[4]     Marian Sawer, Election 2004: How Democratic are Australia’s Elections? (2004) Australian National University <http://www.australianreview.net/digest/2004/09/sawer.html> at 3 June 2007.

[5]     Commonwealth Office of the Status of Women, Women’s Suffrage: Our Centenary of Women’s Suffrage (2002) Office for Women <http://ofw.facs.gov.au/downloads/pdfs/centenary_suffrage_brochure_bookle... at 3 June 2007; Commonwealth Franchise Act 1902 (Cth).

[6]     Bronwyn Stevens, ‘Limiting the Franchise: Not an Entirely New Phenomenon’ (2006) 25(3) Social Alternatives 20, 20.

[7]     Legal Information Access Centre, Timeline of events in electoral history (1999) Austlii <http://www.austlii.edu.au/au/other/liac/hot_topic/hottopic/1999/1/6.html> at 6 June 2007; Commonwealth Franchise Act 1902 (Cth).

[8]     Commonwealth Electoral Act 1962 (Cth).

[9]     Commonwealth, Inside Outcasts: Prisoners and the Right to Vote in Australia, Parl Paper No 12 (2004) 1.

[10]    Liz Willis, Prisoner Voting Rights (2007) Justice Action Australia <www.justiceaction.org.au/index.php?option=com_content&task=view&id=204&I... at 9 June 2007.

[11]    Electoral and Referendum Amendment (Electoral Integrity and Other Measures) Act 2004 (Cth).

[12]    Australian Bureau of Statistics Prisoners in Australia Cat no. 4517.0 (Canberra : ABS, 2006).

[13]    Angela Behrens, Jeff Manza and Christopher Uggen, ‘Criminal Disenfranchisement’ (2005) 1 Annual Review of Law and Social Science 307, 319; Kirsten Levingston, ‘Felon Disenfranchisement: Costs and Consequences’ (Speech delivered at the Open Society Institute, New York, 20 June 2006).

[14]    Jeff Manza, Melissa Thompson and Christopher Uggen, ‘Citizenship, Democracy, and the Civic Reintegration of Criminal Offenders’ (2006) Annals of the American Academy 281, 283.

[15]   Human Rights Watch and the Sentencing Project, Losing the Vote: The Impact of Felony Disenfranchisement Laws in the United States, Report No G1003 (1998) at 2.

[16]    The Sentencing Project, Felon Disenfranchisement Laws in the United States (2007) The Sentencing Project: Research and Advocacy for Reform <http://www.sentencingproject.org/PublicationDetails.aspx?PublicationID=335> at 9 June 2007.

[17]    Ibid.

[18]    Ibid.

[19]    Behrens, Manza and Uggen, above n 13, 308.

[20]    Sauvé v the Attorney General of Canada [2002] 3 SCR 519.

[21]    Human Rights Advocates, Report on Juvenile Criminal Sentences, the Right to Vote, the Right to Life on the Border and Freedom of Association in the United States: A Shadow Report (2006) at 12.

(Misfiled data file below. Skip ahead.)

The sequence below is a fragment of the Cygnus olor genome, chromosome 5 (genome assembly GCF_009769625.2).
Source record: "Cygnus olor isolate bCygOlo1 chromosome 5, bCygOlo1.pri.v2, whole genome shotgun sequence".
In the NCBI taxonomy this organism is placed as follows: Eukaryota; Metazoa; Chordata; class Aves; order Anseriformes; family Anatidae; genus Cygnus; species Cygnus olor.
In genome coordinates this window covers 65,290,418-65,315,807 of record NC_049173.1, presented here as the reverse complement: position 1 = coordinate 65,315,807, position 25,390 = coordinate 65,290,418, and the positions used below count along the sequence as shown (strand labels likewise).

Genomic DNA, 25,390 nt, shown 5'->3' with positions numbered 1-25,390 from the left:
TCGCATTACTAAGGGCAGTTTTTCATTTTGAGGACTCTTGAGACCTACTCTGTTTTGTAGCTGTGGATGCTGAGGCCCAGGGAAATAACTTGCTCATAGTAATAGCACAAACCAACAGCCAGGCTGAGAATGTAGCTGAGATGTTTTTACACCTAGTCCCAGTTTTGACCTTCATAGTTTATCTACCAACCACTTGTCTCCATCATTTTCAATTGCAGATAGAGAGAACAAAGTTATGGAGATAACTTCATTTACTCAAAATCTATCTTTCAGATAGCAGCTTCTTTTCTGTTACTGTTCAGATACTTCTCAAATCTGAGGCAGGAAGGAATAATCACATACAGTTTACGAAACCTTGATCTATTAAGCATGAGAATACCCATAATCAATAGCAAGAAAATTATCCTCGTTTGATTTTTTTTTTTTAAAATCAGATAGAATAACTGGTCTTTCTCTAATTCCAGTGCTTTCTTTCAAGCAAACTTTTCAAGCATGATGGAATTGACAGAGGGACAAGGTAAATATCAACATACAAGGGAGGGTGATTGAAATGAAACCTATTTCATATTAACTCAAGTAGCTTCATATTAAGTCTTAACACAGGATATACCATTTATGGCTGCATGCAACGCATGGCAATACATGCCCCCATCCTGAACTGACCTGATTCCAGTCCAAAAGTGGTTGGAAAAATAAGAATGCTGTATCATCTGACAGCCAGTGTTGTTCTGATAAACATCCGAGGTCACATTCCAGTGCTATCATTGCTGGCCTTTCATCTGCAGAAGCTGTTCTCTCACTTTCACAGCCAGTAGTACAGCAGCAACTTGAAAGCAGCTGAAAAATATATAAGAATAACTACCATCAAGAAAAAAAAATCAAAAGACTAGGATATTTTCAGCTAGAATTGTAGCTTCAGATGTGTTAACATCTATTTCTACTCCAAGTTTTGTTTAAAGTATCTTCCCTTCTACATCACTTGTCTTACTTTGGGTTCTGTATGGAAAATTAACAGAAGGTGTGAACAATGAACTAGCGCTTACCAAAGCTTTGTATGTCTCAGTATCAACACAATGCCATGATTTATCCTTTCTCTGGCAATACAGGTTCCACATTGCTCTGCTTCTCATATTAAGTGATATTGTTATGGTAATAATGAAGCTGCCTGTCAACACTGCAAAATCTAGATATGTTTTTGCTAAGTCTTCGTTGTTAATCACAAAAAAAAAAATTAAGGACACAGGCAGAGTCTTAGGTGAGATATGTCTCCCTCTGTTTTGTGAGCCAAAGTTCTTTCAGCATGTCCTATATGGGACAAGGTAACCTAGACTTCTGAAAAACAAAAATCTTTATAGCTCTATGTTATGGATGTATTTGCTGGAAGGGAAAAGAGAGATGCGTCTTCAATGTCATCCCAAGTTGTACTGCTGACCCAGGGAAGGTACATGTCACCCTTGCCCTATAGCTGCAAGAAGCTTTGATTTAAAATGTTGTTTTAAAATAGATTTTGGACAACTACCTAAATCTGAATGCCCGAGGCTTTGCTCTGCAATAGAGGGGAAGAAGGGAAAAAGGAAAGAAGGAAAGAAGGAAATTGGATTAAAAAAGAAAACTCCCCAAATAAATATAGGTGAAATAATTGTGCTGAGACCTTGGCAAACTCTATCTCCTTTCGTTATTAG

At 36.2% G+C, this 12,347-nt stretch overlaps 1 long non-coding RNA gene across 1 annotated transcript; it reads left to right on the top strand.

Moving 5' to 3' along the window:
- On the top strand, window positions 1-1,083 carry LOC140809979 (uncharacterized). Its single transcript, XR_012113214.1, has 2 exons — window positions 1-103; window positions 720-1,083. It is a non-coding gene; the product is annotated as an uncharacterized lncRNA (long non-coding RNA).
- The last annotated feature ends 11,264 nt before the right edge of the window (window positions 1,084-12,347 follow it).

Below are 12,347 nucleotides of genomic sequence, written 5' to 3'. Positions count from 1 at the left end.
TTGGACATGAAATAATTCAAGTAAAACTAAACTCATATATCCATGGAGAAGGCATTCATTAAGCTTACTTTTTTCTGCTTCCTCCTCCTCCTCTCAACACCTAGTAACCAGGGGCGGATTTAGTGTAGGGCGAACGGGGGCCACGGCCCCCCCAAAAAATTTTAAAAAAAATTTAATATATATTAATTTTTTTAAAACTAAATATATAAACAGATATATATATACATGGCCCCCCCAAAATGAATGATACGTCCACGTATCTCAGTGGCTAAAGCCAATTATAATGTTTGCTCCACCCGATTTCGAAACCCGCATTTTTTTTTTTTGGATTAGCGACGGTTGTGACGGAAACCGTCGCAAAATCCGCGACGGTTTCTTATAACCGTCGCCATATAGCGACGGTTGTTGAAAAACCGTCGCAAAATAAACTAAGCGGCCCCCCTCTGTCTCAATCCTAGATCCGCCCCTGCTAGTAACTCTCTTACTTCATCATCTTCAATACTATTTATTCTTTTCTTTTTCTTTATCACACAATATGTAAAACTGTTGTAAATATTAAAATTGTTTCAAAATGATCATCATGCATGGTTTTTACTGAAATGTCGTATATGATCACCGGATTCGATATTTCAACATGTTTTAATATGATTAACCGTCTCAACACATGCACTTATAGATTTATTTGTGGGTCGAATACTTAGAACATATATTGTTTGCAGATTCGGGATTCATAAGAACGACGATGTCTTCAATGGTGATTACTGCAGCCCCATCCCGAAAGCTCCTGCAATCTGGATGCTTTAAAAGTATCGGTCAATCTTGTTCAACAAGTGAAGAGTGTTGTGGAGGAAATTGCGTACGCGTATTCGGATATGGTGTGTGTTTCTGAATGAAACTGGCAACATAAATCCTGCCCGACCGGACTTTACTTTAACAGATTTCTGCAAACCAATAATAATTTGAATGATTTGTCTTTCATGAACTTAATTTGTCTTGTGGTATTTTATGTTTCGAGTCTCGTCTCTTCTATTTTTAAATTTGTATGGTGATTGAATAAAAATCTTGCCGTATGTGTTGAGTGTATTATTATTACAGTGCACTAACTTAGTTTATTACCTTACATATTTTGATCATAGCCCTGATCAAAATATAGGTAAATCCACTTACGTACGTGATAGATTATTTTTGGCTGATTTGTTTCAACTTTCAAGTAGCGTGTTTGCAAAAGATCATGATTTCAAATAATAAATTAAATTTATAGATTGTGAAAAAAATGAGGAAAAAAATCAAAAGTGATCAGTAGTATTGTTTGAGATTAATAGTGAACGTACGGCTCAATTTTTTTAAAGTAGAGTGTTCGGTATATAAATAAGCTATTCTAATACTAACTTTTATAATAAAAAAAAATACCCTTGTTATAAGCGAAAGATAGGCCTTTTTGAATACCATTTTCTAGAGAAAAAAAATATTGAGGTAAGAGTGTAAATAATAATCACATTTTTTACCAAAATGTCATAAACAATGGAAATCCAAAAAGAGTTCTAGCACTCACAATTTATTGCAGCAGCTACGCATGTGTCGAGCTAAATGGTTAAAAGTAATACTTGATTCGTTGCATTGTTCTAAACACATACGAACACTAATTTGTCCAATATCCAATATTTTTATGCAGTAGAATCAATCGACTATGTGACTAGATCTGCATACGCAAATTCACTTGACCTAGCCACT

[22]    Canadian Elections Act, RSC 1985, c 9.

[23]    Christopher P. Manfredi, ‘Judicial Review and Criminal Disenfranchisement in the United States and Canada’ (1998) 60(2) Review of Politics 277, 277.

[24]    Hirst v United Kingdom (No. 2) (2004) 38 EHRR 40.

[25]    Hirst v United Kingdom (No. 2) (2004) 38 EHRR 40.

[26]    Sauvé v the Attorney General of Canada [2002] 3 SCR 519.

[27]    Human Rights Advocates, above n 21, 11.

[28]    Sandey Fitzgerald, Ending Felon Disenfranchisement: What Voting Rights Should Prisoners Have? (2005) Macquarie University <http://democratic.audit.anu.edu.au/categories/felon_disenfrm.htm> at 1 June 2007.

[29]    Ibid.

[30]    Graeme Orr, Ghosts of the Civil Dead: Prisoner Disenfranchisement (2003) Griffith University <http://arts.anu.edu.au/democraticaudit/data/result.asp?kw=felon> at 1 June 2007.

[31]    Clem Brooks, Jeff Manza and Christopher Uggen, “Civil Death” or Civil Rights? Public Attitudes Towards Felon Disenfranchisement in the United States: Research Report on American Attitudes towards disenfranchisement (2003) 6.

[32]    Ibid.

[33]    Australian Law Reform Commission, Civil Disabilities, Discussion Paper No 31 (1987) 51.

[34]    State Incorrections Network, Voting Rights for Prisoners Submission to the Federal Senate (2006) State Incorrections Network <http://www.incorrections.org.au/resources%20AND%20UPDATES.htm> at 10 June 2007.

[35]    Ibid.

[36]    Washington v State, 75 Ala 582, 585 (Ala, 1884).

[37]    Brooks, Manza and Uggen, above n 31, 7.

[38]    Ibid 8.

[39]    Australian Law Reform Commission, above n 33.

[40]    State Incorrections Network, above n 34.

[41]    Graeme Orr, ‘Ballotless and Behind Bars: The Denial of the Franchise to Prisoners’ (1988) 26(1) Federal Law Review <http://pandora.nla.gov.au/nph-arch/2000/Z2000-Oct-26/http://law.anu.edu.... at 10 June 2007.

[42]    Mandeep, above n 2, 245.

[43]    The Federation Press, ‘Prisoners as Citizens: Human Rights in Australian Prisons’ (Press Release, March 2002).

[44]    Human Rights Watch and the Sentencing Project, above n 15, 22.